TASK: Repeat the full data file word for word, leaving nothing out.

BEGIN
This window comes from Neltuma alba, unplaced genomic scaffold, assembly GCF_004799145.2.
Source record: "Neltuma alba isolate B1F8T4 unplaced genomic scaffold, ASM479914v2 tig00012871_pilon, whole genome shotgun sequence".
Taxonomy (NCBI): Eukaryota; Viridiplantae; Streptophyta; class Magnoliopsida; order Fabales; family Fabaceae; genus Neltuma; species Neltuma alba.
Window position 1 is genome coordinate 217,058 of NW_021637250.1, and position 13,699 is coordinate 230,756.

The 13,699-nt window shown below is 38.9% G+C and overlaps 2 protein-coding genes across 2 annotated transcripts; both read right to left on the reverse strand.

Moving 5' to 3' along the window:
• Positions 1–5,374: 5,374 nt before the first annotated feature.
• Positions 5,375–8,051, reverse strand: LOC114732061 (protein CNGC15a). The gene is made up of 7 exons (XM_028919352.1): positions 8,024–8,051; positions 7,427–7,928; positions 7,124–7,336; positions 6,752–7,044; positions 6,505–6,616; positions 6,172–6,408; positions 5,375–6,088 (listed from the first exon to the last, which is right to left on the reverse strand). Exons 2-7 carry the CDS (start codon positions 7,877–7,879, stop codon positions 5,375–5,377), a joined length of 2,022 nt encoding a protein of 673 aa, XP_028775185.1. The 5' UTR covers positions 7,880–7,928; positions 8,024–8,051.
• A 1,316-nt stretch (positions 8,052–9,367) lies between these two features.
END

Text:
This window comes from Neltuma alba, unplaced genomic scaffold, assembly GCF_004799145.2.
Source record: "Neltuma alba isolate B1F8T4 unplaced genomic scaffold, ASM479914v2 tig00012871_pilon, whole genome shotgun sequence".
Taxonomy (NCBI): Eukaryota; Viridiplantae; Streptophyta; class Magnoliopsida; order Fabales; family Fabaceae; genus Neltuma; species Neltuma alba.
Window position 1 is genome coordinate 217,058 of NW_021637250.1, and position 13,699 is coordinate 230,756.

The 13,699-nt window shown below is 38.9% G+C and overlaps 2 protein-coding genes across 2 annotated transcripts; both read right to left on the reverse strand.

Moving 5' to 3' along the window:
• Positions 1–5,374: 5,374 nt before the first annotated feature.
• Positions 5,375–8,051, reverse strand: LOC114732061 (protein CNGC15a). The gene is made up of 7 exons (XM_028919352.1): positions 8,024–8,051; positions 7,427–7,928; positions 7,124–7,336; positions 6,752–7,044; positions 6,505–6,616; positions 6,172–6,408; positions 5,375–6,088 (listed from the first exon to the last, which is right to left on the reverse strand). Exons 2-7 carry the CDS (start codon positions 7,877–7,879, stop codon positions 5,375–5,377), a joined length of 2,022 nt encoding a protein of 673 aa, XP_028775185.1. The 5' UTR covers positions 7,880–7,928; positions 8,024–8,051.
• A 1,316-nt stretch (positions 8,052–9,367) lies between these two features.